For example, when Pittsburgh inventoried greenhouse gas emissions in 2013, it estimated an annual citywide total of 4.8 million metric tons. Emissions from operations directly under City Hall control came to just 115,069 metric tons. The city government plans more reductions in part by buying refuse trucks that run on lower-emission compressed natural gas. Its Parking Authority is teaming with Duquesne Light Co. to bring 16 new electric vehicle chargers to city parking lots.
These are marginal changes in a city and county with nearly 694,000 registered passenger vehicles. Most of them run on gasoline engines that pump out carbon emissions.
So the city has to leverage policy where it can have greatest impact, Grant Ervin, Pittsburgh’s chief resilience officer and climate policy planner, told E&E News. “There’s a whole other side of our work that is really about developing a comprehensive land use strategy for the city of Pittsburgh, which is, effectively, how to use land at its most effective way to reduce carbon by reducing vehicle miles traveled.”
Boston is among the major cities with climate commitments. It joined the Metro Mayors Climate Mitigation Commitment in 2016 and pledged to achieve a carbon neutral economy by 2050.
Last year, the Boston Green Ribbon Commission issued a blueprint for reaching the midcentury goal. “It requires an electricity grid that is powered by renewable sources of energy and a large-scale reduction in the use of oil and natural gas for transportation, space heating, and hot water,” the report said.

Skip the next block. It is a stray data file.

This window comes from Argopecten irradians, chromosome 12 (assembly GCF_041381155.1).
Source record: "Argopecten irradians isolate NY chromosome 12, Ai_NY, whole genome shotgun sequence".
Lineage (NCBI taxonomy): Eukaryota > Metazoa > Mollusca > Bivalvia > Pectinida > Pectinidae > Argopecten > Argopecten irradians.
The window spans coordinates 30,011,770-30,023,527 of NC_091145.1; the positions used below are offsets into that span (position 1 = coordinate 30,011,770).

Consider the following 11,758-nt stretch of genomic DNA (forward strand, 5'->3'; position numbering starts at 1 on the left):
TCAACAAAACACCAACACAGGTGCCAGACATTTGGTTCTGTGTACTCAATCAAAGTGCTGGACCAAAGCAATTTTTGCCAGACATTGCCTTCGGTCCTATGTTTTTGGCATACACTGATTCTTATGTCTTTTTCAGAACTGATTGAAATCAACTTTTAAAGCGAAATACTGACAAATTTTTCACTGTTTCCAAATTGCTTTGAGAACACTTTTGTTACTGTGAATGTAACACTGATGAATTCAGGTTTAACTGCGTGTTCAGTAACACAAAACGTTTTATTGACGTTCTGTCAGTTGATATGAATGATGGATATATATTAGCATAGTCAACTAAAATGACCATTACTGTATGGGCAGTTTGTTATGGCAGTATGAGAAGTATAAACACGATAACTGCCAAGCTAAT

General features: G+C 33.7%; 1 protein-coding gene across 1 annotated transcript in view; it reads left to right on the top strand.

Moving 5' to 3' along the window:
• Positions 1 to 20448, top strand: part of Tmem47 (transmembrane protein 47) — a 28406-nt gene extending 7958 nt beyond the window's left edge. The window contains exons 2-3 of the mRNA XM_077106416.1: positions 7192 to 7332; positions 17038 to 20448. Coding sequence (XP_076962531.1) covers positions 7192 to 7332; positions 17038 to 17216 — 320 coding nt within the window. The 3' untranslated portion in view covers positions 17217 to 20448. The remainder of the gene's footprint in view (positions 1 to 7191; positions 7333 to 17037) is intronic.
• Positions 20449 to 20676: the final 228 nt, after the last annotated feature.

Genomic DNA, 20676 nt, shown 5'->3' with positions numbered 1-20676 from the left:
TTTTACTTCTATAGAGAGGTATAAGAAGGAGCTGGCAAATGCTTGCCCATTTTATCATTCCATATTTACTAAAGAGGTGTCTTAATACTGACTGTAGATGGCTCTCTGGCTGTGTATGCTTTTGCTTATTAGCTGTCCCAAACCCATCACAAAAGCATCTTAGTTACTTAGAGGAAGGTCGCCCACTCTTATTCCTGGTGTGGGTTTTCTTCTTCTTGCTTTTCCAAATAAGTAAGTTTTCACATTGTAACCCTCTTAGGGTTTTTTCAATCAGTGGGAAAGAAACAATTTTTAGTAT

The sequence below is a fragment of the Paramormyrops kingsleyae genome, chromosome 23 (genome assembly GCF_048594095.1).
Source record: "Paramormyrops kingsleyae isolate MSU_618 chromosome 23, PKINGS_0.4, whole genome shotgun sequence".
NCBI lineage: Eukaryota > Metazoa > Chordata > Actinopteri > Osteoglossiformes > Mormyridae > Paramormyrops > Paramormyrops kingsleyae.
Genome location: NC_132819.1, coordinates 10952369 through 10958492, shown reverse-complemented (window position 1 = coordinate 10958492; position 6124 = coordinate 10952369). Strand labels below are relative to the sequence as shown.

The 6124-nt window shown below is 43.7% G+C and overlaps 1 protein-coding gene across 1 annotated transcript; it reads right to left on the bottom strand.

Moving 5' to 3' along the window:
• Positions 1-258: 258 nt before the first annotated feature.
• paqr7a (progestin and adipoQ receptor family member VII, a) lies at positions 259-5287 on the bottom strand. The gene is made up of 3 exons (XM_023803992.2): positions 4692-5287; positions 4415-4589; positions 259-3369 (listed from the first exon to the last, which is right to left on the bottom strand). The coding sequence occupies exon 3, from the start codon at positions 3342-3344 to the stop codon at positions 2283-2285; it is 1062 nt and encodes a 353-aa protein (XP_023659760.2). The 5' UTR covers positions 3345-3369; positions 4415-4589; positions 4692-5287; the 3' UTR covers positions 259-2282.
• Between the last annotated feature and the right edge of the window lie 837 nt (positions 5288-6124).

The Boston blueprint said the city needs more public transportation that could replace personal cars. And the remaining cars need to be battery-powered or powered by some other carbon-free source of energy. That means that Boston’s success could hinge on efforts to build wind power installations off its Atlantic coast.
One major challenge for the city of Boston is its buildings, which are responsible for two-thirds of the city’s carbon emissions. That includes the electricity they use and the oil and natural gas burned for heat and hot water.
Between 2000 and 3000 buildings annually will have to undergo a deep retrofit to install electric heating and hot water systems along with improvements in insulation for windows, walls and roofs. Authors of the Boston report said achieving those goals requires a large, experienced workforce that does not exist today.
“New forms of project financing will be needed to provide the upfront capital necessary for deep retrofits and enable building owners to realize future energy cost savings, health improvements, and better comfort,” the authors said.
Such solutions will have to come not only from federal incentives and energy policy, said Victor of Brookings, but also from an outpouring of experimentation and pioneering at the local and state level.
“One of the great priorities [is] to make sure there is license for the heartland to innovate and act,” he said.
This story also appears in Energywire.